1. Limited time only! Sign up for a free 30min personal tutor trial with Chegg Tutors
    Dismiss Notice
Dismiss Notice
Join Physics Forums Today!
The friendliest, high quality science and math community on the planet! Everyone who loves science is here!

An inductionish problem.

  1. May 8, 2014 #1
    1. The problem statement, all variables and given/known data

    Let S is a subset of the natural numbers [denote S[itex]\subseteq[/itex]N] such that

    A: 2k[itex]\in[/itex]S [itex]\forall[/itex] k[itex]\in[/itex]N
    B: if k[itex]\in[/itex]s and k ≥ 2, then k-1[itex]\in[/itex]S

    Prove that S=N

    2. Relevant equations

    3. The attempt at a solution

    My first instinct was to approach it like one would prove the principle of mathematical induction, but I got to a point and it seems like it won't work that way. I'm not sure how else to approach the proof. Here's what I've got:

    Suppose S≠N. Then N\S [the compliment of N with respect to S, or the set of elements that are in N but not in S] is nonempty, and by the Well-Ordering Property of N, N\S has some least element m.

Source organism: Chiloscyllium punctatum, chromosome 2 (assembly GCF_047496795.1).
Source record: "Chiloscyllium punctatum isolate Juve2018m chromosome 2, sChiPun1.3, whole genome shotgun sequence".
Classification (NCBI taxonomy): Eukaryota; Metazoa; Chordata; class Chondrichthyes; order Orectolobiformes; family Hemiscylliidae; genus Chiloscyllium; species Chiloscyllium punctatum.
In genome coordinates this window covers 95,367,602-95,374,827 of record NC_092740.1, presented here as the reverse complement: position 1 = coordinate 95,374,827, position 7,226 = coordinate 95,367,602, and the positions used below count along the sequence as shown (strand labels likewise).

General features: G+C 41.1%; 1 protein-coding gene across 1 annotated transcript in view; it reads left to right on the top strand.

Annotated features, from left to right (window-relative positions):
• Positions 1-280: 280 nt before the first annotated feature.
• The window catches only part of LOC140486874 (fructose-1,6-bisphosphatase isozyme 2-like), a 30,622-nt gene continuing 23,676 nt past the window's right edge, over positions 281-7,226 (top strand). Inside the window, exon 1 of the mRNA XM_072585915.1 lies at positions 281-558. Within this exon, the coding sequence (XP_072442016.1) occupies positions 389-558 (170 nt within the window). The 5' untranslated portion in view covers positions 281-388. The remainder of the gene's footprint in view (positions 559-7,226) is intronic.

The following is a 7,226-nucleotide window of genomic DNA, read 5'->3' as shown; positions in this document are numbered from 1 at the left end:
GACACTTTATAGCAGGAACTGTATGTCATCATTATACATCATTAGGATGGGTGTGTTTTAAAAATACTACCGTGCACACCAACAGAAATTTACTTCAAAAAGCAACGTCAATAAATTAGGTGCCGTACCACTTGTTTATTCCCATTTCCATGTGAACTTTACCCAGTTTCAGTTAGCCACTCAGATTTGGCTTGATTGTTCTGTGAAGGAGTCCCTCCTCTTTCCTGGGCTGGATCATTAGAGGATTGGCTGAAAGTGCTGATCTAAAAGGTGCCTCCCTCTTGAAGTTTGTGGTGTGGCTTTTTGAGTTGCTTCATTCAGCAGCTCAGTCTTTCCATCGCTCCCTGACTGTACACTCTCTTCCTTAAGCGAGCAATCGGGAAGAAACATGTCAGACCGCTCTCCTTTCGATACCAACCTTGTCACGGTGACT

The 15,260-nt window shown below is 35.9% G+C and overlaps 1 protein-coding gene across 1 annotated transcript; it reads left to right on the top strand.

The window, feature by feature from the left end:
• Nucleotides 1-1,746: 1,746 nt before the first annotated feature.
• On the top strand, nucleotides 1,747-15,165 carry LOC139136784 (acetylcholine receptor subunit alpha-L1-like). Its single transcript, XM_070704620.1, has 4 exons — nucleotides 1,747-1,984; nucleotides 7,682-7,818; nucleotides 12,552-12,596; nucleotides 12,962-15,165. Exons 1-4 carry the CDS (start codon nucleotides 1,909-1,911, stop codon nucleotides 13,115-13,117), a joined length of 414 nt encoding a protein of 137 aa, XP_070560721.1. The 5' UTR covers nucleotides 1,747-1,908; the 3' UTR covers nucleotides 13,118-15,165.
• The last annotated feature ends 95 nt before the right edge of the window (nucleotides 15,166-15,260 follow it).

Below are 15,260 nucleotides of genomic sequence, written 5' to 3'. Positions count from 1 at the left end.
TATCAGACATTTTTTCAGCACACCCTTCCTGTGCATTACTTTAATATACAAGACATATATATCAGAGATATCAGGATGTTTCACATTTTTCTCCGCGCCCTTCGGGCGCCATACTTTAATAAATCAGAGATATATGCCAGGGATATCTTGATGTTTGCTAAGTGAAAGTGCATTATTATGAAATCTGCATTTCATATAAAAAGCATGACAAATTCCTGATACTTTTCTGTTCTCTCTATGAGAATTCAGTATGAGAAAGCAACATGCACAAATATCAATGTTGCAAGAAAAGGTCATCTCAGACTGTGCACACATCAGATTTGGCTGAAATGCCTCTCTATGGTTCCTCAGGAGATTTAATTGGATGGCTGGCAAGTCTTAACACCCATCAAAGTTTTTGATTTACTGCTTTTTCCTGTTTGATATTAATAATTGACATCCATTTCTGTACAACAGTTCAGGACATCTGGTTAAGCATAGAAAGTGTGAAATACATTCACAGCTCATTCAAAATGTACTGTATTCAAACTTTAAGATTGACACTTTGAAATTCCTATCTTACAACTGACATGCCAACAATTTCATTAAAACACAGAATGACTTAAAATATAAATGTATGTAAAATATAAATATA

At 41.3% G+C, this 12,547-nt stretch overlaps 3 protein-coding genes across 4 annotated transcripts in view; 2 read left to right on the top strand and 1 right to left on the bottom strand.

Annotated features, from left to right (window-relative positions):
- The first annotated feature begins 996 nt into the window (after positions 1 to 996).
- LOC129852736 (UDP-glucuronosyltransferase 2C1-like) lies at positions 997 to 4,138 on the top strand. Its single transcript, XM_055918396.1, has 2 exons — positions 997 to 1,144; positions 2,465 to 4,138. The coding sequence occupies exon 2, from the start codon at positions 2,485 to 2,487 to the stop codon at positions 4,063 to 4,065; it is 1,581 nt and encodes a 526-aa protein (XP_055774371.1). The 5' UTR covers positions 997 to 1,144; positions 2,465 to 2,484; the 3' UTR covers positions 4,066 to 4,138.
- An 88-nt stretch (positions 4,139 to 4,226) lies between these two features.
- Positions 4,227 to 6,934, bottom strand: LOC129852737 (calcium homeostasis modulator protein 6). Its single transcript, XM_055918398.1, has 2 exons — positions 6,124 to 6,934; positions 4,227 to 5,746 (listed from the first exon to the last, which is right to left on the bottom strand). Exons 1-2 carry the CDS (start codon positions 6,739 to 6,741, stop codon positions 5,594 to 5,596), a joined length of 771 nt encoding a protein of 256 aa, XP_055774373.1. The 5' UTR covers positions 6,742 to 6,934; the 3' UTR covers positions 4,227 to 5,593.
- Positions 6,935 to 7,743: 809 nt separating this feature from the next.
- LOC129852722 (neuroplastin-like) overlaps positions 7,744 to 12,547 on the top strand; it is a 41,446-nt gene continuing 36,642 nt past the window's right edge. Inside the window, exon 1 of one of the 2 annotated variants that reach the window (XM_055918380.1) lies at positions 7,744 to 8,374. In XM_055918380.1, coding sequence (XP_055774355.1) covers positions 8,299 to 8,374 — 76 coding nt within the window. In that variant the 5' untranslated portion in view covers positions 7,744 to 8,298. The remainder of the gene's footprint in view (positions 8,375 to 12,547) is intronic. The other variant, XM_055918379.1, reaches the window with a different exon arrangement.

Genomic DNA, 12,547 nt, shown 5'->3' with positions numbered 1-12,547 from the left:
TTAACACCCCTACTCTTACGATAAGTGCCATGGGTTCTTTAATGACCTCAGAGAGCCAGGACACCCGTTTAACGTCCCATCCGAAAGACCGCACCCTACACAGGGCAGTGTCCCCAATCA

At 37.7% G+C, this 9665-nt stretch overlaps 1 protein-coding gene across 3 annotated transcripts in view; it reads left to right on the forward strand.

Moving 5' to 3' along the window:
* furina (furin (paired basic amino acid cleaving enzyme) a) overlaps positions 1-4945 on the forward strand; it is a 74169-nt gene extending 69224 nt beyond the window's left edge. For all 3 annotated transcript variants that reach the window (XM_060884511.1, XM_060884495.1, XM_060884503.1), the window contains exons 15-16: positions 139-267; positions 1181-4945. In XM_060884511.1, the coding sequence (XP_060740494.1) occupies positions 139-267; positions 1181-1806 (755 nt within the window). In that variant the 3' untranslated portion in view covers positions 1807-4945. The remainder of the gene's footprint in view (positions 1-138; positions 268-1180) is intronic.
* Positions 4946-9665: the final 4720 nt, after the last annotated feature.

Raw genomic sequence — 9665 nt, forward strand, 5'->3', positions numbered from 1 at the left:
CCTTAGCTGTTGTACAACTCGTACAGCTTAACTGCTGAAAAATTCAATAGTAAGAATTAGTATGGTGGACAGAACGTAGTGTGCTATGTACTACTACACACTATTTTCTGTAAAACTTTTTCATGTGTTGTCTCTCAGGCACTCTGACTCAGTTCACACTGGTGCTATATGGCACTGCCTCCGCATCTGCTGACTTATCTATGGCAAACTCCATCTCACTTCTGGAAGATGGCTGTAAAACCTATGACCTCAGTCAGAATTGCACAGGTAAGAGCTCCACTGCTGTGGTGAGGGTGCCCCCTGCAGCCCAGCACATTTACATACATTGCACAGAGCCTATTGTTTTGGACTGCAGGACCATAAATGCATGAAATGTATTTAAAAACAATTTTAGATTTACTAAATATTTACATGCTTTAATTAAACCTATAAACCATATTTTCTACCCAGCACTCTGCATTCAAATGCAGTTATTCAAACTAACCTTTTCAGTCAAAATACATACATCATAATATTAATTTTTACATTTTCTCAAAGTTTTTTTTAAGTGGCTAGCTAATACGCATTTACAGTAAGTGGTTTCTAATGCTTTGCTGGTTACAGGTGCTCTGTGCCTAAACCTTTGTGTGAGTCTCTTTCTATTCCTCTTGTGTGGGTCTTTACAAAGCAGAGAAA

2[itex]\in[/itex]S by hypothesis, so m>2. This implies that m-1[itex]\in[/itex]N.

    Since m-1 < m, and m is the smallest element in N that is not in S, we conclude that m-1[itex]\in[/itex]S.

    This is where something seems wrong to me. I want to somehow get to m[itex]\in[/itex]S, so I have a proof by contradiction, but I'm not sure how I can do this with the given hypotheses.
  2. jcsd
  3. May 9, 2014 #2


    User Avatar
    Homework Helper

    Doesn't there exist a [itex]k \in \mathbb{N}[/itex] such that [itex]2^k \geq m[/itex]?
  4. May 9, 2014 #3
    That does make sense. That had crossed my mind briefly, but now that I've spent a little more time thinking about it I feel more comfortable. I'd been confusing myself since m doesn't have an upper limit, but since N isn't bounded above even if you pick an m higher than 2k, there's still going to be a 2k+1 that is bigger. I think I should be able use the second hypothesis to work my way back down to m.

    Thank you much!
Know someone interested in this topic? Share this thread via Reddit, Google+, Twitter, or Facebook

Have something to add?
Draft saved Draft deleted

Similar Discussions: An inductionish problem.
  1. A problem (Replies: 2)

  2. Problem - (Replies: 7)

  3. Limits problem (Replies: 4)